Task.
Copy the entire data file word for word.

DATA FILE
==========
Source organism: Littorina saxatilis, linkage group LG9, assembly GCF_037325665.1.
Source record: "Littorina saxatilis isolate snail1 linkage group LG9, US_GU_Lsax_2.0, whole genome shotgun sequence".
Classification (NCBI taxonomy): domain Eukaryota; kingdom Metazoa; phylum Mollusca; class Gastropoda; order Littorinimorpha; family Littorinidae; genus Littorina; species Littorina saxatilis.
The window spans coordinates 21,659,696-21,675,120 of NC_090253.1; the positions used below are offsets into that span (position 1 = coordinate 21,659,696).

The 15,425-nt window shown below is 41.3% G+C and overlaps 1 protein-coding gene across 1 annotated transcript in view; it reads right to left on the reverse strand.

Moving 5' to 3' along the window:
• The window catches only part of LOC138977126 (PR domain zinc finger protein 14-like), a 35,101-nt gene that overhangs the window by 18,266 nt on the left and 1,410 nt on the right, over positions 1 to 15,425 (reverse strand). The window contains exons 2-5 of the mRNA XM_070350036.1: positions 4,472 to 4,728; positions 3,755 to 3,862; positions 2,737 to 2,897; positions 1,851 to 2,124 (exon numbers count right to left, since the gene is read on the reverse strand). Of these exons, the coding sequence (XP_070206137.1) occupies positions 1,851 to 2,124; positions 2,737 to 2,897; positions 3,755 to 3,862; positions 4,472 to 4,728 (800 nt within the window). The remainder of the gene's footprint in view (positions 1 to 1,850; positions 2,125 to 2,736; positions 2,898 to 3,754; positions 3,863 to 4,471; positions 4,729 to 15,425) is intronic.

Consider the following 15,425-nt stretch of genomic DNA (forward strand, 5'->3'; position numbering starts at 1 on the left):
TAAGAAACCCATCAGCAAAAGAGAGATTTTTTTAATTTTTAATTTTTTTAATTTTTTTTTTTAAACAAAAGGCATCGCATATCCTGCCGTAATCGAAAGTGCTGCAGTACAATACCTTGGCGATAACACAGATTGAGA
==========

Source organism: Littorina saxatilis, linkage group LG9, assembly GCF_037325665.1.
Source record: "Littorina saxatilis isolate snail1 linkage group LG9, US_GU_Lsax_2.0, whole genome shotgun sequence".
Classification (NCBI taxonomy): domain Eukaryota; kingdom Metazoa; phylum Mollusca; class Gastropoda; order Littorinimorpha; family Littorinidae; genus Littorina; species Littorina saxatilis.
The window spans coordinates 21,659,696-21,675,120 of NC_090253.1; the positions used below are offsets into that span (position 1 = coordinate 21,659,696).

The 15,425-nt window shown below is 41.3% G+C and overlaps 1 protein-coding gene across 1 annotated transcript in view; it reads right to left on the reverse strand.

Moving 5' to 3' along the window:
• The window catches only part of LOC138977126 (PR domain zinc finger protein 14-like), a 35,101-nt gene that overhangs the window by 18,266 nt on the left and 1,410 nt on the right, over positions 1 to 15,425 (reverse strand). The window contains exons 2-5 of the mRNA XM_070350036.1: positions 4,472 to 4,728; positions 3,755 to 3,862; positions 2,737 to 2,897; positions 1,851 to 2,124 (exon numbers count right to left, since the gene is read on the reverse strand). Of these exons, the coding sequence (XP_070206137.1) occupies positions 1,851 to 2,124; positions 2,737 to 2,897; positions 3,755 to 3,862; positions 4,472 to 4,728 (800 nt within the window). The remainder of the gene's footprint in view (positions 1 to 1,850; positions 2,125 to 2,736; positions 2,898 to 3,754; positions 3,863 to 4,471; positions 4,729 to 15,425) is intronic.

Consider the following 15,425-nt stretch of genomic DNA (forward strand, 5'->3'; position numbering starts at 1 on the left):
TAAGAAACCCATCAGCAAAAGAGAGATTTTTTTAATTTTTAATTTTTTTAATTTTTTTTTTTAAACAAAAGGCATCGCATATCCTGCCGTAATCGAAAGTGCTGCAGTACAATACCTTGGCGATAACACAGATTGAGA